The Leo Castelli Gallery records measure 215.9 linear feet and date from circa 1880-2000, with the bulk of the materials dating from the gallery's founding in 1957 through Leo Castelli's death in 1999. The major influence of dealer Leo Castelli and his gallery on the development of mid-to-late twentieth century modern art in America is well-documented through business and scattered personal correspondence, administrative files, exhibition files, extensive artists' files and printed materials, posters, awards and recognitions, photographs, and sound and video recordings. Also included are records for the subsidiary firms of Castelli Graphics and Castelli/Sonnabend Tapes and Films.
The Lisa Chickering and Jeanne Porterfield collection documents their work as travel filmmakers, photographers, and writers from 1954-2015. Their films are an example of the travel lecture film, a genre which combined silent travelogue films with live narration. Chickering and Porterfield presented their films throughout the United States and Canada in the 1960s and 1970s before turning to freelance still photography and travel writing in the early 1980s. The audiovisual and photography collection begins with their first joint travels in the 1950s and covers a range of their professional activities through the early 2000s, mainly encompassing original travel footage, edited travelogues, and travel still photography. Supporting documentation includes film scripts, lecture recordings, personal and professional manuscripts, financial and professional records, and a substantial amount of newspaper and magazine articles which serve as a record of the press generated by and about Chickering and Porterfield.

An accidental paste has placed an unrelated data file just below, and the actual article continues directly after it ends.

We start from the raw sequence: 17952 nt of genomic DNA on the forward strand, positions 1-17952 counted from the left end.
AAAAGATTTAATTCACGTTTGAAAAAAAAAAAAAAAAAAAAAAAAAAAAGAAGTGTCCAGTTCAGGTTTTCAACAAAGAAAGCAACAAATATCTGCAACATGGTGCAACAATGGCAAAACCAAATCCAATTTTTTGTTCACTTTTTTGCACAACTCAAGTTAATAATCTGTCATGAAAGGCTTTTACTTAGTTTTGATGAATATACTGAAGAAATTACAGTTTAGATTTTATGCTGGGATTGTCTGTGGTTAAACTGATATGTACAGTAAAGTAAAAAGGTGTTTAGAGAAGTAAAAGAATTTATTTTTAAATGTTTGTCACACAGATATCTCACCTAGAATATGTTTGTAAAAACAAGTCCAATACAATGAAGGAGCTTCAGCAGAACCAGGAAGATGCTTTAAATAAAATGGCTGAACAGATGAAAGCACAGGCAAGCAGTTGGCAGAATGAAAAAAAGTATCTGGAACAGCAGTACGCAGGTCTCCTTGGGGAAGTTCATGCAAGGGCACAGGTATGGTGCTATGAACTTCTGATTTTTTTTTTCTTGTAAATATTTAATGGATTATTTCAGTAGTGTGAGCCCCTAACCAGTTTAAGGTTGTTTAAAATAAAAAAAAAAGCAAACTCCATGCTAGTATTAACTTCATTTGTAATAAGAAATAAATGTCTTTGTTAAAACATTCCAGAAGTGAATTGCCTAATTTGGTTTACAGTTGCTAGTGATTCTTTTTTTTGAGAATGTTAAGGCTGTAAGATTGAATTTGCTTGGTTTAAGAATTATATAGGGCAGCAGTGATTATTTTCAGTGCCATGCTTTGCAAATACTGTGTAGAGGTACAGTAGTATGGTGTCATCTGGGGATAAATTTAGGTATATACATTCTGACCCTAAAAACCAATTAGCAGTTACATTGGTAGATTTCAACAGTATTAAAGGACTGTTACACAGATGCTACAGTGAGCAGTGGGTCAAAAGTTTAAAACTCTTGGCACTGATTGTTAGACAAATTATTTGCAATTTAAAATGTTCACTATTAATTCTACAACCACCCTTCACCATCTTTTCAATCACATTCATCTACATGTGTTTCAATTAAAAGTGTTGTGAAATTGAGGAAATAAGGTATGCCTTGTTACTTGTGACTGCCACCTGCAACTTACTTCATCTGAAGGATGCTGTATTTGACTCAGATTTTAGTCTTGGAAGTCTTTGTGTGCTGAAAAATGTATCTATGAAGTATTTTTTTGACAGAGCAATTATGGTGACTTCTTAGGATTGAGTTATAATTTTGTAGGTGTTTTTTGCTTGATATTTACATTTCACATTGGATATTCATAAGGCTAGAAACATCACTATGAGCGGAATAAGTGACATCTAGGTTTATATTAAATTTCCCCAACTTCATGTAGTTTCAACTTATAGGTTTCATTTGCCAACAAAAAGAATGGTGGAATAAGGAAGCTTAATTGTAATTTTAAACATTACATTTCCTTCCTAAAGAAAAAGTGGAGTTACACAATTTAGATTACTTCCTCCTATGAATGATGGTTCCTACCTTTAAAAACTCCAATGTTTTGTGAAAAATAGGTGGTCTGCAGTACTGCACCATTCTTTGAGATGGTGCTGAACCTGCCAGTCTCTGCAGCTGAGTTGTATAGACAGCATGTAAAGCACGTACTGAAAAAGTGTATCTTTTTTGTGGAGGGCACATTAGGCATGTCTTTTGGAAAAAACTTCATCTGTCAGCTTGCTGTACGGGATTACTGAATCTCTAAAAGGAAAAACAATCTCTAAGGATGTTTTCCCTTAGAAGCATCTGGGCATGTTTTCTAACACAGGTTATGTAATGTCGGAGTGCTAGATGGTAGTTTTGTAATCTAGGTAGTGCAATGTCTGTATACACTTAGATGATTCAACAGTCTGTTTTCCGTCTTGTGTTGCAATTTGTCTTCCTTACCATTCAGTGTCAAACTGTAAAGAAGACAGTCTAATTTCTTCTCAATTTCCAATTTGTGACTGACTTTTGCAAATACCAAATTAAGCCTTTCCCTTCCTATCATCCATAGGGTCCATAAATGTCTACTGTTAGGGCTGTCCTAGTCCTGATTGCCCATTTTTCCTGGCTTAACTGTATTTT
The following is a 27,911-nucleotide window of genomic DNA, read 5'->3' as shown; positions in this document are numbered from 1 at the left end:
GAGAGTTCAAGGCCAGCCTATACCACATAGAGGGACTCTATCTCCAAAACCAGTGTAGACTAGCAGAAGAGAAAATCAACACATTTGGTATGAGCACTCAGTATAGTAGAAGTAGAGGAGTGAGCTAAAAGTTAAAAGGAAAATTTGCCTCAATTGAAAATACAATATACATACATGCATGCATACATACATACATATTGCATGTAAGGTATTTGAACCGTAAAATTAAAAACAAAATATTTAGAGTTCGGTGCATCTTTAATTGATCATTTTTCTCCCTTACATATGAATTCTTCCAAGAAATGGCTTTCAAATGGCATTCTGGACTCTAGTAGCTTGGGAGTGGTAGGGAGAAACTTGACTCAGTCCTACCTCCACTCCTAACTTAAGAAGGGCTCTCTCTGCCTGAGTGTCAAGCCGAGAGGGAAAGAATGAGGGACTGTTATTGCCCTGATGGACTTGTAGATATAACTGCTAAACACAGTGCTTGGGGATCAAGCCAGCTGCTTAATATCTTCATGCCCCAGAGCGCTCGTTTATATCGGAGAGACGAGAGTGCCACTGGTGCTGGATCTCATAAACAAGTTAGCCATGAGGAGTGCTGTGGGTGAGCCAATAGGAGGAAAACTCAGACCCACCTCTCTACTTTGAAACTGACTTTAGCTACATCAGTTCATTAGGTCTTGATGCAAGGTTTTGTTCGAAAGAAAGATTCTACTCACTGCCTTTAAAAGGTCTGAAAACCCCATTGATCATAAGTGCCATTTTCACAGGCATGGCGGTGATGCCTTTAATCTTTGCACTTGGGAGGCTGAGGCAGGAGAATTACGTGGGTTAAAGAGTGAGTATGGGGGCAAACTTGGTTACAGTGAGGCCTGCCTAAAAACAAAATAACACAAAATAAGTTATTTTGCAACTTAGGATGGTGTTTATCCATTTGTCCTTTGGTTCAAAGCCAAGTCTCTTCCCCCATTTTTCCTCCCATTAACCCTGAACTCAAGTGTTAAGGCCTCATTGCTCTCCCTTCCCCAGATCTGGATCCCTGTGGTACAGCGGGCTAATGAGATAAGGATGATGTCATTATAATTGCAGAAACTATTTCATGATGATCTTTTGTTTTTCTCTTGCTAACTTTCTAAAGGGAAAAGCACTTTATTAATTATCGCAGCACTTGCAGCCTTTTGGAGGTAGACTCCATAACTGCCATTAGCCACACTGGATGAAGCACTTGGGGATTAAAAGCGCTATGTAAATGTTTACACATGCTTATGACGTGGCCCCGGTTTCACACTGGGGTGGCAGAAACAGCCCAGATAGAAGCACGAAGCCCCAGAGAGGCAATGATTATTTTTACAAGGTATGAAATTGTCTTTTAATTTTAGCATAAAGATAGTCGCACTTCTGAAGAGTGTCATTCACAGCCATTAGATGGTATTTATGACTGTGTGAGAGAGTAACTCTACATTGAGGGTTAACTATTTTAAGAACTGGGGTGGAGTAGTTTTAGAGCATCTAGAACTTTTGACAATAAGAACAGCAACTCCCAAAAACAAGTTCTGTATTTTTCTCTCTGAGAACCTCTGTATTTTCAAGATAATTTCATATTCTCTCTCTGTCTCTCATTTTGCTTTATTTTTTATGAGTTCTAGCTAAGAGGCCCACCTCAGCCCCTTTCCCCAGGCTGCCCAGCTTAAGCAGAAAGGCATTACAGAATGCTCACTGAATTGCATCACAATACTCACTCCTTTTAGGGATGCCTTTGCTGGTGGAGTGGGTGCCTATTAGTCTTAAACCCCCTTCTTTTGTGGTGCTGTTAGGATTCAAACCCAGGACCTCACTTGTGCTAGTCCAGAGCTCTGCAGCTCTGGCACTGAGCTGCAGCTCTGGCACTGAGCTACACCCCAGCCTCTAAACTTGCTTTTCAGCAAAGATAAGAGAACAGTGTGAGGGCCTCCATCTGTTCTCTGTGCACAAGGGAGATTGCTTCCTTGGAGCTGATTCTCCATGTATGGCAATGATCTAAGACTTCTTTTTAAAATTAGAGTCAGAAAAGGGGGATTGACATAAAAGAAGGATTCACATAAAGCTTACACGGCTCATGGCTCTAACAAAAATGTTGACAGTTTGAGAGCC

These records document the planning, development, and installation of exhibitions by the Department of Painting and Sculpture, Hirshhorn Museum and Sculpture Garden (HMSG). Included are biographical and bibliographical research files on artists; correspondence with museums, galleries, and artists concerning loan of artwork; loan reports; ...
These records consist of the correspondence of the director of the International Exchange Service along with invoices and shipping instructions. The bulk of the correspondence relates to the exchange of printed matter between parties in the United States and abroad.
The S. Ann Dunham papers, 1965-2013, primarily document her work as an economic anthropologist in Indonesia. The papers include her dissertation research on blacksmithing and materials relating to her professional work as a consultant for organizations like the Ford Foundation and Bank Raykat Indonesia (BRI). Her work included projects on microcredit, women in development, and rural industries. Materials consist of field notebooks, correspondence, reports, research proposals, case studies, surveys, lectures, photographs, research files, and floppy disks.
This accession consists of publications and other materials created by the Office of Visitor Services for distribution to volunteers and to the public as well as signage for the Smithsonian Institution on the National Mall and for the information and membership desks in the various museums. The office was known as the Visitor Information and ...